‘Through my Eyes’ column: Your Values, Your Morals


As college students, our world revolves around two main focuses: our social life and our academic life. Our social life is all about making friends, having fun and embarking on different experiences. Our academic life is somewhat different. It’s all about trying to score the top grades to get those top jobs.

Elizabeth Haller, B&W Staff

Elizabeth Haller, B&W Staff

We all strive for success, but the meaning of success is different to every person. While some focus on more of the materialistic things, such as a big house and a fancy car, others see success as doing what they love to do even when they know it will not make them wealthy.

The job market gets more competitive each day as more college graduates enter the “real” world. As you prepare to enter, there might come a point where you go against your better judgment and try to get ahead. Once that happens, it can lead to situations that you might regret, and in some cases hurt people that you care about.

Recently, I came across a quote from Ralph Marston of The Daily Motivator in my Twitter feed.

The quote read, “If you have to be someone you don’t want to be in order to attain success, is that really success? If you must compromise your values to get what you want, is that really what you want?”

This got me thinking about how my own specific values and morals could, at times, be compromised in the workplace. If you do, in fact, find a job where the workplace morale is high, those employees are more likely to perform well and want to do more for their company than employees who work for a company that does not put company morale first. Working for a company that has high morale has a direct correlation with job satisfaction.

According to hcareers.com, the key to achieving job satisfaction in employees starts with management. When board members agree on topics as one, it prevents confusion in the workplace. It also helps when everyone in the workplace knows what tasks are expected of them, which makes the workplace not only run smoothly, but enables its employees to get tasks done faster.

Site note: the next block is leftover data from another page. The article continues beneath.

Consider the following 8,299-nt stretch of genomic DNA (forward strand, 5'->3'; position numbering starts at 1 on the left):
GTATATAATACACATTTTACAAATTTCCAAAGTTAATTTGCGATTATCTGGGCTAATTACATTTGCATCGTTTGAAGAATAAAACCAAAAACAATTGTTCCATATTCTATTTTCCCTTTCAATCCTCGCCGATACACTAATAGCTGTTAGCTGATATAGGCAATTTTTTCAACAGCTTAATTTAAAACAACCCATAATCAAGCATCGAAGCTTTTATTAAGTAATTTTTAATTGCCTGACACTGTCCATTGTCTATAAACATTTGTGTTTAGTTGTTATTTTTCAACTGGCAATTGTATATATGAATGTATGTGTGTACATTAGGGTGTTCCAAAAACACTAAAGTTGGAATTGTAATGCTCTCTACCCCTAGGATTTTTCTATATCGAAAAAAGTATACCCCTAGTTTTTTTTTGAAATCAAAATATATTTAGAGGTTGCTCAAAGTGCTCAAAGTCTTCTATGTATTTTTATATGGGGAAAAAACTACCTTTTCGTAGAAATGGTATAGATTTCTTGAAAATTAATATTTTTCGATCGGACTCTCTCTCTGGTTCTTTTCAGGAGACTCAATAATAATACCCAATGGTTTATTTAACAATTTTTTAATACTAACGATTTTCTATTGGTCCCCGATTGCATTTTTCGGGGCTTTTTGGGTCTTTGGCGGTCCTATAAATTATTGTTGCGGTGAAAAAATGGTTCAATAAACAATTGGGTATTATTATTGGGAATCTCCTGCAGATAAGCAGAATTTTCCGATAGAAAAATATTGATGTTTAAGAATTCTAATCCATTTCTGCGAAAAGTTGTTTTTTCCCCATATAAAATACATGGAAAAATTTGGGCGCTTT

Another key component to achieve job satisfaction is the amount of respect, value and appreciation employees have for one another. Providing timely feedback is key to helping employees know if something in their work needs to be changed. Also, if an employee is performing well at work, getting positive feedback will only make the employee want to continue performing well.

The website also notes that having an optimal work environment is giving the respect that your employees deserve.

As hcareers.com states, “Morale-boosting efforts should be part of the workplace culture, resulting in climate that fosters all of these elements: a sense of ownership among staff, validation and appreciation for quality work and employee growth opportunities — on an ongoing basis.” When these elements are put together, the company will only flourish.

Forbes.com reports that the top way to increase employee morale and performance is to give the employees a reason to believe. The first step is showing employees that they are part of something bigger than themselves. In the interviewing process, it is important for potential candidates to understand what the vision of the company is and how they are going to get there.

In addition to keeping the company’s values intact and maintaining a happy workforce, it is also important to encourage employees to pursue projects that employees are passionate about. According to entrepreneur.com, granting employees a way to work on individual projects not only gives employees a creative outlet to explore, but can also be a stress reliever.

The Sydney Company Atlassian is just one company that has adapted this form of work. Employees have a specific time to work on a project of their choice and then present their idea and findings to management. Since implementing this program, the company has adopted dozens of projects.

Showing employees that you care is another way that can contribute to high company morale. By showing employees that management cares, it shows employees that they are valued, not just as employees, but as part of a family.

It can be hard to determine if a company has good morals and values from looking at the company from the outside. By researching and understanding the background of the company, you will be able to see if the company is a perfect fit for you and if you are the perfect fit for them, as well.

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